It's Valentines Day! A day to express your love to your mate. But if you do it wrong you're in the doghouse. You better "go to Jared's," or at least spend a lot. The surprise must be good and it must make him or her feel like a million bucks.
Tomorrow's February 15th. On that day, life returns to normal. You may still love to look at the flowers on your table. But they will die. The enthusiasm for new things wears off quickly, so whatever the gift, eventually it's just another thing you own.
Oh boy, this is cynical! I simply feel bad for people who feel this pressure to perform on Valentines Day just because Hallmark says so and for women, in particular, who will be disappointed when they're not as filled up as their expectations demand. Or worse, those who don't "have a Valentine" and feel like there must be something wrong with them!
I want to be loved and cherished. Don't we all? I would be thrilled if my husband came home with a little surprise treat for me. If he doesn't, however, I'm sure that he loves me because of many, many other things that he does during the other 364 days of the year. (Thanks, Colin. I love you, too!)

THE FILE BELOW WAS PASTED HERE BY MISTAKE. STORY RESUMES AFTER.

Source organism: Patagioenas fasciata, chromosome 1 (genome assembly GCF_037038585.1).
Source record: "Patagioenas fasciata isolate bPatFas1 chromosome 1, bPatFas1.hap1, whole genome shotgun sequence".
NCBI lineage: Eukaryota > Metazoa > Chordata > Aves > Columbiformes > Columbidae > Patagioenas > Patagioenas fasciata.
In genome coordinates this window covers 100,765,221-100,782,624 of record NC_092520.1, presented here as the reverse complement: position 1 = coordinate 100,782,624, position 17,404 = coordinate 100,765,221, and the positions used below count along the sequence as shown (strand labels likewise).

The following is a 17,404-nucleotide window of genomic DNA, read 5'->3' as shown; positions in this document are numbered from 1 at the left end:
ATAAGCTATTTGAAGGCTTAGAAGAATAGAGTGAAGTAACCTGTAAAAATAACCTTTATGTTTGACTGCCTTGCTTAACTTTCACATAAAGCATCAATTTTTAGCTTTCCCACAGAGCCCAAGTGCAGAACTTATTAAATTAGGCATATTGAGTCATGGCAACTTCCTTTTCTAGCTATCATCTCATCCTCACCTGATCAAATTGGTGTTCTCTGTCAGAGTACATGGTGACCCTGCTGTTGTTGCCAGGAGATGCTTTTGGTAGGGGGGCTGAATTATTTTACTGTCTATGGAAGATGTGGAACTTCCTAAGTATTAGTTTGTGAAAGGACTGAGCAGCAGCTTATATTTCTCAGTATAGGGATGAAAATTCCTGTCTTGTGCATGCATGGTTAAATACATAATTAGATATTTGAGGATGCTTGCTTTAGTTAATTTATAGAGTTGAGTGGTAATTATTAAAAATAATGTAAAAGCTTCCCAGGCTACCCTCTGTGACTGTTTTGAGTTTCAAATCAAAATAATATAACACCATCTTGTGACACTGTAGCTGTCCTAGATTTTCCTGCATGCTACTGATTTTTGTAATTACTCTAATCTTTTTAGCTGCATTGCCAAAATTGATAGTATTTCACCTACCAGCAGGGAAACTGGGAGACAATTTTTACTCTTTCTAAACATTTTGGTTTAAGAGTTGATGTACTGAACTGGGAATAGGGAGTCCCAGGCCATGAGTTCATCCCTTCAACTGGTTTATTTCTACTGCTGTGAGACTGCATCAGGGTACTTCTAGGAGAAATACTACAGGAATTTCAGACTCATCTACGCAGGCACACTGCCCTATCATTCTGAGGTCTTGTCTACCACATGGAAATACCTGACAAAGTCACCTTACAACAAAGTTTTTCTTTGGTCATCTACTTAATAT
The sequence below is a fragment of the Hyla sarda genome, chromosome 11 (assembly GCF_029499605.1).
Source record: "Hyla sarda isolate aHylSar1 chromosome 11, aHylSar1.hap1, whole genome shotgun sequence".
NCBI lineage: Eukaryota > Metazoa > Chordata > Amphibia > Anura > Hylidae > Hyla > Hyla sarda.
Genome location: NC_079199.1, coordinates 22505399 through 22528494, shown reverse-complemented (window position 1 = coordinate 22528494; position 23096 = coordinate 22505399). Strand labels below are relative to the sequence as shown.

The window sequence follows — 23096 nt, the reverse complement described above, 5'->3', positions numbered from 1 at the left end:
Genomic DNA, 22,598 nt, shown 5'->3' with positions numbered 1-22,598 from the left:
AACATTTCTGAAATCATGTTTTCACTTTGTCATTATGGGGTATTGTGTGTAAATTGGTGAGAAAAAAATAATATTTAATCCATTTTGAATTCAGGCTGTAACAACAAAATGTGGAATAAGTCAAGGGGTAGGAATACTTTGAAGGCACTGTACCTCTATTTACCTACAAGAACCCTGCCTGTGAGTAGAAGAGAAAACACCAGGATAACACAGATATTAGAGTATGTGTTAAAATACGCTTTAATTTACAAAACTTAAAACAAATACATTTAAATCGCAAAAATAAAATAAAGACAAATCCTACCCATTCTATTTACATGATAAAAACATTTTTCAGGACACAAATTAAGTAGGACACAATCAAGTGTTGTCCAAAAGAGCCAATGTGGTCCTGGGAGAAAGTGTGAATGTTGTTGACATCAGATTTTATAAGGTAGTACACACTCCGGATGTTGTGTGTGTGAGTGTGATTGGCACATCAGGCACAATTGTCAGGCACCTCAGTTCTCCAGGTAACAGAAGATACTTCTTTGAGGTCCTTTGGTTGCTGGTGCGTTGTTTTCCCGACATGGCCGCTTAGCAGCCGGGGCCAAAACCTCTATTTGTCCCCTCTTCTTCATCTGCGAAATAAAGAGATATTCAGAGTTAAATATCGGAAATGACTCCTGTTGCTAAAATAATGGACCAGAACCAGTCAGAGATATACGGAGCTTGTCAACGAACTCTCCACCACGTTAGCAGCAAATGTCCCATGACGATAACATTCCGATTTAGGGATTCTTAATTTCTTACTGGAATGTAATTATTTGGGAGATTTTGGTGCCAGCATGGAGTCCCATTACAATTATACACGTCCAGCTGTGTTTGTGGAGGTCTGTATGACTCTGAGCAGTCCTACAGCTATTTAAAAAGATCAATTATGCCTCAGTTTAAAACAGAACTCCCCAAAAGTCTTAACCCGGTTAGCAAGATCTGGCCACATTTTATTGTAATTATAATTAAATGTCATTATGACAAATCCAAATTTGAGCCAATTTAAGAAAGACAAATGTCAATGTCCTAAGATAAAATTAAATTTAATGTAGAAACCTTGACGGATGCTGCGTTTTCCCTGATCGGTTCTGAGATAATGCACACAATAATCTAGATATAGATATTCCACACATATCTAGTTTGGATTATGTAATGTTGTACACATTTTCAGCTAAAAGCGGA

Here's the truth, looking to our spouse, fiance, or boyfriend to consistently and completely fill us up will. never. satisfy.
I speak from experience.
It's a waste of time.
This morning, I read these words of Jesus in John 6:35,
"I am the bread of life. Whoever comes to me will never go hungry, and whoever believes in me will never be thirsty."
Jesus knows that we're looking to be filled up, and He told His listeners that He's it! How many times throughout our days do we turn to other sources: food, exercise, organizing something, music, activities, ... other people? None of those things are wrong in and of themselves. They are all wonderful gifts and some quite necessary for life. My pastor in Boston once described an idol as a good thing that we take and make the ultimate thing.
Isn't that the temptation on Valentines Day? To demand of an earthy lover something he or she can never provide?
We can have rich, satisfying, intimate relationships with them. But those need to flow out of our relationship with our Heavenly Lover. He alone can handle the depth of our need; our marriages reflect Christ's relationship with His Church.
So today, don't ask your love to be more than he or she can be. Go to your Heavenly Lover's feet, be fed by the bread of life, then go and pour into the sweet earthly lover God has given you. Start in the right place and you may just have a very love-ly Valentine's Day!